Bless you, dear one, and all those you will touch in faith for the rest of your days.

-Kendyl

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The Reverend Dr. Kendyl Gibbons is the Senior Minister of All Souls Unitarian Universalist Church in Kansas City, MO, the 2015 recipient of the Humanist of the Year Award from the UU Humanist Association, and a beloved mentor and teaching pastor to 26 Unitarian Universalist seminarians across four decades. 

A container for grace: reflections on white people, privilege, and pitchforks

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These past couple of months, I have been dealing with the fallout from a mistake I made in trying to talk meaningfully about my own white privilege. I shared a facebook post from a seminarian of color, and in doing so, took out a lighthearted hashtag in a deadly-serious paragraph, which I feared my own readers would interpret as a permission not to take my colleague’s words with the reflectivity that they otherwise might. I then wrote to this seminarian to explain what I’d done and ask if it was ok.

It was, to put it mildly, not ok.  Values at issue here included my space-taking and assumptive behavior as a white woman, and a larger obligation to think, and then to think harder, before acting. And there is also, probably, the obnoxiousness of the post I wrote in the first place. No one has said so, but the meditation I wrote to introduce my colleague’s post to my circle of friends feels to me to have touched the white privilege discussion only insofar as naming it and concluding that, “basically, I don’t have to give a shit.”

No, I didn’t precisely say that. And I didn’t mean that, either. Except that I actually sort of did, and having since sat through two excruciating white-folks-talk-about-race panel discussions, I am beginning to think that we white people actually do this a lot as a starting point. (“I have privilege! You probably don’t! Here’s what privilege looks like! WOW, my life is easier!”) It can sound a lot like Criming While White, but for mommy bloggers, and I’m wrestling with whether this piece of our work is even something that’s helpful to do publicly.

At any rate, that happened, and what I came to understand in the ensuing back and forth with this seminarian, my mentors, and my fellow colleagues in formation is that there are many different values around sharing posts, editing words, and claiming space.

And also, I came to understand something else.

Which is that we as Unitarian Universalists have no framework for dealing with true transgression among us—and lacking such a container, find ourselves equally unable to offer grace.

My mistake, from the very beginning, was dealt with extremely publicly, and the responses from my white colleagues fell into two binary buckets (with a third, HUGE space we’ll call “utter silence”).

Two plastic buckets, one full, one empty

That first bucket was “Say it ain’t so!” I’ve held a couple of visible leadership positions in the seminarian community, and my making this kind of mistake was apparently rather stunning for some. I received message after message indicating, “I KNOW this isn’t right—you didn’t do this.”

Oh, friends. Oh, but I did.

Publically, this side of the discourse looked like, “Don’t talk about Jordinn like that!,” and subsequent attempts to shut down discussion of transgression, and of racism in our seminarian community, because this particular incident and its framing felt unfair.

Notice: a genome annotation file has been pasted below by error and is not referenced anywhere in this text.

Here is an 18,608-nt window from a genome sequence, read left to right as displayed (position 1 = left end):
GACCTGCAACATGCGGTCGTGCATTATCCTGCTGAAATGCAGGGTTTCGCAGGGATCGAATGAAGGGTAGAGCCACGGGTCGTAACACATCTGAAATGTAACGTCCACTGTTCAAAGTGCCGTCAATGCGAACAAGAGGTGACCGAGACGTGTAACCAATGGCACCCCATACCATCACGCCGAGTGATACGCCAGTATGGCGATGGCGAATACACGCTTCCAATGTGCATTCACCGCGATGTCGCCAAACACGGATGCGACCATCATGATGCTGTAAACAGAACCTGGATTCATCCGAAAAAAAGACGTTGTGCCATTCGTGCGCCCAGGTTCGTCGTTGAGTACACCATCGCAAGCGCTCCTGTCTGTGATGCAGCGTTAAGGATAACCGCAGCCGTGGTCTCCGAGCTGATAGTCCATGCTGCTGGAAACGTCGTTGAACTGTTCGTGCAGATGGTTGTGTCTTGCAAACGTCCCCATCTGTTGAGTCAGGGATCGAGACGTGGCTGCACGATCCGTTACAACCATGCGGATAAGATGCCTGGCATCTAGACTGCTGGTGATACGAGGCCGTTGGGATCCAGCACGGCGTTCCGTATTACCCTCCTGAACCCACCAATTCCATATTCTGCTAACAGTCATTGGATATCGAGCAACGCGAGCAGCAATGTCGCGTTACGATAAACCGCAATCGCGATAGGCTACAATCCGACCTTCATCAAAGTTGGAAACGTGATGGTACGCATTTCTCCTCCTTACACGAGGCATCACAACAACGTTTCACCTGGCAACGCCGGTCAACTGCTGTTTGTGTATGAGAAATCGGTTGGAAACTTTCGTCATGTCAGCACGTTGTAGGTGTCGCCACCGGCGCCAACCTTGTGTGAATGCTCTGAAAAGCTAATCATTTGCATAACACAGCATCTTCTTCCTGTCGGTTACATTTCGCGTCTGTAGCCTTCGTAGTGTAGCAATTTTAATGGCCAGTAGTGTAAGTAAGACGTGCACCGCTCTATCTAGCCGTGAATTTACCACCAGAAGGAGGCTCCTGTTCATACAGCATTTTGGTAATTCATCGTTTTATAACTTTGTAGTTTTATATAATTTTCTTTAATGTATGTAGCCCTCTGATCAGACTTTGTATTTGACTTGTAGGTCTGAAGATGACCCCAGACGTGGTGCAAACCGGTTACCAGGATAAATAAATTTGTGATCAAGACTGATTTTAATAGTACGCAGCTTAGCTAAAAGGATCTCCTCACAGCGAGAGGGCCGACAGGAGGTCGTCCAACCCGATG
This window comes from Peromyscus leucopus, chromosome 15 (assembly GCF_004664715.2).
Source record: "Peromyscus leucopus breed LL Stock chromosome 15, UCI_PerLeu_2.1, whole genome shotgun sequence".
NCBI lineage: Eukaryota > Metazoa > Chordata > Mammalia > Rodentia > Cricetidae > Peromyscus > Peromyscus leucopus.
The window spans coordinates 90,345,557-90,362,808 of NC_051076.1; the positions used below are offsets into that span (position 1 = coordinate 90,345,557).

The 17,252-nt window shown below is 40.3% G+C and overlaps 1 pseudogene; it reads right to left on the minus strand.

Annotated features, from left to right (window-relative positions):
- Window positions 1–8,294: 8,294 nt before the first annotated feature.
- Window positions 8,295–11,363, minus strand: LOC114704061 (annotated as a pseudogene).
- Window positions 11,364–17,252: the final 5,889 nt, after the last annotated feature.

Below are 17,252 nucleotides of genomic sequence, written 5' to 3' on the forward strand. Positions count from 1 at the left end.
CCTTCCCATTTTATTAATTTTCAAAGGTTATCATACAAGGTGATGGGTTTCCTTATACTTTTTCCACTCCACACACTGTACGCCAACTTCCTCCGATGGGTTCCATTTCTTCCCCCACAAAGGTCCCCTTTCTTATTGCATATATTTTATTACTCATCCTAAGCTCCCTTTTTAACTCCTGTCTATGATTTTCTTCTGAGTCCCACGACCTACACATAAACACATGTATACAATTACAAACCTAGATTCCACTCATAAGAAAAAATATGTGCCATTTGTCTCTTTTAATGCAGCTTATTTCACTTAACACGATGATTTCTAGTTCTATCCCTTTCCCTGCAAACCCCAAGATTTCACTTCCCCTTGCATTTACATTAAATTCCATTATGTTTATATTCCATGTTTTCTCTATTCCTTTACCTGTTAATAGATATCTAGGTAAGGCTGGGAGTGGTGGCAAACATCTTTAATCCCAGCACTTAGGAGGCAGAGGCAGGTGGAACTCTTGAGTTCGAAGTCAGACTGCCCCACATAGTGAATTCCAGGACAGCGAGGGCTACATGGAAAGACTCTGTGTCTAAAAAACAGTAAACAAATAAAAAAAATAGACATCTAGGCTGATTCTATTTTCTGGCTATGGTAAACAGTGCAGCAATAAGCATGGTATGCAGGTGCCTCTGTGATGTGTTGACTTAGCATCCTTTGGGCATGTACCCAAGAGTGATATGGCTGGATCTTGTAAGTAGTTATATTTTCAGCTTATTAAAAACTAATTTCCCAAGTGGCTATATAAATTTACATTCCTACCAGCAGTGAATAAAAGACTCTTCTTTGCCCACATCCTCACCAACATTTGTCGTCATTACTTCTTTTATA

The other bucket, meanwhile, was, “Shame on you!” A seminarian from another school went so far as to say, “When I think that someone among us, someone preparing for ministry, would do SOMETHING LIKE THIS . . . ” Another invited me to reconsider my call. At my own seminary, several of my classmates declined to stand next to me at our weekly vespers service, and one went so far as to refuse to look me in the eye.

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In short, this situation was keen to enforce its own script, and the roles were limited to two dimensions. One was called “Victim.” One was called “Perpetrator.”

That’s the same script on two different sides– and it tries to restrict access to people as complex individuals, constantly in the midst of learning, with behaviors and understandings that sometimes are on mark, and other times miss it and require correction. This script was tempting in a time of great anxiety, however, and I watched even people I knew consider it. And I get it. It’s critically important that I in no way be representative of the larger seminarian community if I’m going to mess up around race—because that would mean that we all have work to do. Or, scarier still, it could mean that we are not going to be able to do all of the work that we need to before the moments when we are called to speak about race.

It could in fact mean that we are going, inevitably, to fall short sometimes. To find ourselves, each of us, on the lesser side of our hopes, or called to see the shortcomings underneath our intentions.

It is perhaps interesting that during this same period, I’ve been doing a lot of pulpit supply, preaching a sermon about sin. It’s Lent, and it’s a good sermon: funny, poignant—and provocative.

It provokes because I am taking pains to explain to Unitarian Universalists—to my people, many of whom have never voluntarily observed Lent and for whom “repent” is maybe an actual cuss word—that our screw ups are indeed inevitable. And that when we accept this reality, it frees us—we become prophets able to live our faith with both integrity and gentleness. We walk with humility, take responsibility in our errors, and extend the hand of healing without encumbering our love with the concern that the person we’re reaching out to may not “deserve” it.